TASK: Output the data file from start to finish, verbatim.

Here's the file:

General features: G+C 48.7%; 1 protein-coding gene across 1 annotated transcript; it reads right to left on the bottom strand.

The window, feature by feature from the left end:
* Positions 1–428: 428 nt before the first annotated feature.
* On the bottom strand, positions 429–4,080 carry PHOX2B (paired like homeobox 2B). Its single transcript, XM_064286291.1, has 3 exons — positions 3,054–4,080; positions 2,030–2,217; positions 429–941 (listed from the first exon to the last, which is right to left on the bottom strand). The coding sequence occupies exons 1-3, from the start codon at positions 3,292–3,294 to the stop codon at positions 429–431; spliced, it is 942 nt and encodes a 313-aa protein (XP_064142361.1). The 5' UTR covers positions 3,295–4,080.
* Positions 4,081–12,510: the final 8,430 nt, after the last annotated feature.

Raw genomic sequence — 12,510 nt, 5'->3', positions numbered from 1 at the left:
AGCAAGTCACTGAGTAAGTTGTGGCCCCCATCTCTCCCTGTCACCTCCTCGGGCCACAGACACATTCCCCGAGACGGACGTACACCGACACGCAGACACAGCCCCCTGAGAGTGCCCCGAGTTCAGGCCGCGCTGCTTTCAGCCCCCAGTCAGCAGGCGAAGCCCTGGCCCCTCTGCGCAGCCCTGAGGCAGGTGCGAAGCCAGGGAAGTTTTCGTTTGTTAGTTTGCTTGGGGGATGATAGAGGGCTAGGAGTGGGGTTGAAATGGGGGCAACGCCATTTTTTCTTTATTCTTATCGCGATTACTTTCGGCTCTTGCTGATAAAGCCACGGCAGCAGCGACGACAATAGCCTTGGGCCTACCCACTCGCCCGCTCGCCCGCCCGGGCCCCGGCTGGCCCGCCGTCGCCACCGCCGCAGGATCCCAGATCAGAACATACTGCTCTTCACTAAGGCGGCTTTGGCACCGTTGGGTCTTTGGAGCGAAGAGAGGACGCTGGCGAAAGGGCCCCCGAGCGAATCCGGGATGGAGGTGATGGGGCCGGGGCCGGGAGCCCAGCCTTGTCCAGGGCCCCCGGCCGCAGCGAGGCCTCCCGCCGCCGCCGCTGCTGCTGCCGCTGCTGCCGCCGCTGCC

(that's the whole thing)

General features: G+C 48.7%; 1 protein-coding gene across 1 annotated transcript; it reads right to left on the bottom strand.

The window, feature by feature from the left end:
* Positions 1–428: 428 nt before the first annotated feature.
* On the bottom strand, positions 429–4,080 carry PHOX2B (paired like homeobox 2B). Its single transcript, XM_064286291.1, has 3 exons — positions 3,054–4,080; positions 2,030–2,217; positions 429–941 (listed from the first exon to the last, which is right to left on the bottom strand). The coding sequence occupies exons 1-3, from the start codon at positions 3,292–3,294 to the stop codon at positions 429–431; spliced, it is 942 nt and encodes a 313-aa protein (XP_064142361.1). The 5' UTR covers positions 3,295–4,080.
* Positions 4,081–12,510: the final 8,430 nt, after the last annotated feature.

Raw genomic sequence — 12,510 nt, 5'->3', positions numbered from 1 at the left:
AGCAAGTCACTGAGTAAGTTGTGGCCCCCATCTCTCCCTGTCACCTCCTCGGGCCACAGACACATTCCCCGAGACGGACGTACACCGACACGCAGACACAGCCCCCTGAGAGTGCCCCGAGTTCAGGCCGCGCTGCTTTCAGCCCCCAGTCAGCAGGCGAAGCCCTGGCCCCTCTGCGCAGCCCTGAGGCAGGTGCGAAGCCAGGGAAGTTTTCGTTTGTTAGTTTGCTTGGGGGATGATAGAGGGCTAGGAGTGGGGTTGAAATGGGGGCAACGCCATTTTTTCTTTATTCTTATCGCGATTACTTTCGGCTCTTGCTGATAAAGCCACGGCAGCAGCGACGACAATAGCCTTGGGCCTACCCACTCGCCCGCTCGCCCGCCCGGGCCCCGGCTGGCCCGCCGTCGCCACCGCCGCAGGATCCCAGATCAGAACATACTGCTCTTCACTAAGGCGGCTTTGGCACCGTTGGGTCTTTGGAGCGAAGAGAGGACGCTGGCGAAAGGGCCCCCGAGCGAATCCGGGATGGAGGTGATGGGGCCGGGGCCGGGAGCCCAGCCTTGTCCAGGGCCCCCGGCCGCAGCGAGGCCTCCCGCCGCCGCCGCTGCTGCTGCCGCTGCTGCCGCCGCTGCC